I've always gone on Saturday after work but next year, I think I'll make time for the Spinner's Triathlon - a fun way to show off your spinning talents.

If you've ever wanted to spin fiber into yarn....

27 September, 2014

Joann's Fabric Store

A friend sent me this:

Great discussion on how corporate america really works big box stores.

Did you read this?

I work for the federal government and my job is run almost exactly as posted in the above.

My local Joann's is 20 minutes away. My best fabric store - Fabric Depot, is a good 30 minutes away. It's often faster to drive to Fabric Depot to get a few items than wait in line at Joann's. Of course there is that dreaded carbon footprint of driving more and longer distances....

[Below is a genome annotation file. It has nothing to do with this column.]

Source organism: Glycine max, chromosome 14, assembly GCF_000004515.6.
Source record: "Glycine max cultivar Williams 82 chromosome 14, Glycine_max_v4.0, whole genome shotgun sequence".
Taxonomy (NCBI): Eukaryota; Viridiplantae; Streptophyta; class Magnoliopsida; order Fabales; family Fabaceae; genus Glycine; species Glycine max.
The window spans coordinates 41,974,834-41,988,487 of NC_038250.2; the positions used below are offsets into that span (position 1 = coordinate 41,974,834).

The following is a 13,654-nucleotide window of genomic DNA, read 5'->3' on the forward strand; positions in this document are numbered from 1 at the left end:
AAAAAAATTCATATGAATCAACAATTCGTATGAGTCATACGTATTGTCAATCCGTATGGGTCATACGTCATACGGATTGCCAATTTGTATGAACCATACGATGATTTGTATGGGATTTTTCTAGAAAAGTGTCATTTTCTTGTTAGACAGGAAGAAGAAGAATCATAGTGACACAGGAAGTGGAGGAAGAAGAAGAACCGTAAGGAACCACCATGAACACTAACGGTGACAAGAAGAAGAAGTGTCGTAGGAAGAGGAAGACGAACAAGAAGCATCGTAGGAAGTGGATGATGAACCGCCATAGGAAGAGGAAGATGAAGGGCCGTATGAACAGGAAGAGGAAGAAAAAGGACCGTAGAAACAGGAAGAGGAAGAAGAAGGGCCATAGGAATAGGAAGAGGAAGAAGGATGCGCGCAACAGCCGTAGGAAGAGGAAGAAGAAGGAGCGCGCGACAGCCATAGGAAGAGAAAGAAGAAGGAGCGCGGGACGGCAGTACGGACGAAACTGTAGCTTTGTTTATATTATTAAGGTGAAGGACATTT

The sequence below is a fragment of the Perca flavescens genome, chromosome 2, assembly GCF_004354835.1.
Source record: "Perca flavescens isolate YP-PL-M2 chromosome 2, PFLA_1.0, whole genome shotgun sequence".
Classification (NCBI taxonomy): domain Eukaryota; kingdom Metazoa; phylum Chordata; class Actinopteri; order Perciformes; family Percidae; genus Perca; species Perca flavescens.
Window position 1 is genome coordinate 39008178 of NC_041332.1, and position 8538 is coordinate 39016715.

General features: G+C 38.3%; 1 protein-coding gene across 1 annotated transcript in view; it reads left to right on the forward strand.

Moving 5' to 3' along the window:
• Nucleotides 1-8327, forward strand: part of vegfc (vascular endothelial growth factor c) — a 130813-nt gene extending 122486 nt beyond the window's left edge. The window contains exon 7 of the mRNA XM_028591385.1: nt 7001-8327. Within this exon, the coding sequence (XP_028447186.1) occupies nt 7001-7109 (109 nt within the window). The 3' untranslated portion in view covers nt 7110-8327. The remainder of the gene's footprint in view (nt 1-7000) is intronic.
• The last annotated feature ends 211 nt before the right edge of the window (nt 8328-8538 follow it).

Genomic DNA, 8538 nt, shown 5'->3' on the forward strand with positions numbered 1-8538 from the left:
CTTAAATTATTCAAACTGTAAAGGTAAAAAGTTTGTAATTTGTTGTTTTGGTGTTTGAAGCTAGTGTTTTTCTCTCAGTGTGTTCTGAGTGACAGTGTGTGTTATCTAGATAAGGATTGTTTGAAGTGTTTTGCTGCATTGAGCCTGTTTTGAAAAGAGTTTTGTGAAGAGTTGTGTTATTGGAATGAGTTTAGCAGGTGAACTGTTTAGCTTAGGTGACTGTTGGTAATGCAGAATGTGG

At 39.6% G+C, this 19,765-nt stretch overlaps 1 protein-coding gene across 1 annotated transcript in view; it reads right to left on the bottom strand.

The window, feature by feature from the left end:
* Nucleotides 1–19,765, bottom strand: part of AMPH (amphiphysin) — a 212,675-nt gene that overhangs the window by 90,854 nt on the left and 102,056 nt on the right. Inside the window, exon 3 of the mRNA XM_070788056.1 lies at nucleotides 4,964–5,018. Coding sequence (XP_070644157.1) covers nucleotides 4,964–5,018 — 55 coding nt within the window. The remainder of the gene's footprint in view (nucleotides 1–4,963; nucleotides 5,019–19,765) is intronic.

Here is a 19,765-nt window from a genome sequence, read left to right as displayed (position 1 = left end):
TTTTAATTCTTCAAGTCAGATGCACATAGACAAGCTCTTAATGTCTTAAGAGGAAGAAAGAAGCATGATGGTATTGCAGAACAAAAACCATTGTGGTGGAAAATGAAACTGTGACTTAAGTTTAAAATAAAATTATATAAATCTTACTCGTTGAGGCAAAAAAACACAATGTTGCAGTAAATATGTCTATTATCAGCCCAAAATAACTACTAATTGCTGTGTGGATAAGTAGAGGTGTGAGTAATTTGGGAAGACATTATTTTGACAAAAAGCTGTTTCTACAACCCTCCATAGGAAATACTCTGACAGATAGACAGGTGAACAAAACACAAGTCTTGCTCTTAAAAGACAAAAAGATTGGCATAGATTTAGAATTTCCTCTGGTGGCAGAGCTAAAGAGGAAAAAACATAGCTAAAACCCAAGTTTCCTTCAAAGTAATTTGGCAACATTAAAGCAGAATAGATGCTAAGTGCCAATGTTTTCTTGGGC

25 September, 2014

Pendleton Pillow Time

I had a request by the nephew to make a U of O pillow ;'()

He was here in the summer and saw one on the top shelf of my sewing room. I used to do holiday bazaars and still had a couple of Oregon State &  University of Oregon pillows leftover - need to photograph them and throw them into the etsy shop.

I thought while I was at it, I might as well sew some new pillows for the son's new place.
I had one 24" pillow form in stash - the others are a small 16". The 24" is nice and big for three young men.
You have to have a matched pair of pillows  - I certainly have enough wool. I may even go for a triplet set.
It's a great excuse to go to the fabric store to buy another 24" form. 

 I sewed some Pendleton pillows last fall for a friend and repeated it on a larger scale.
 Her's came out at 18" and they look kinda puny on today's humongous couches.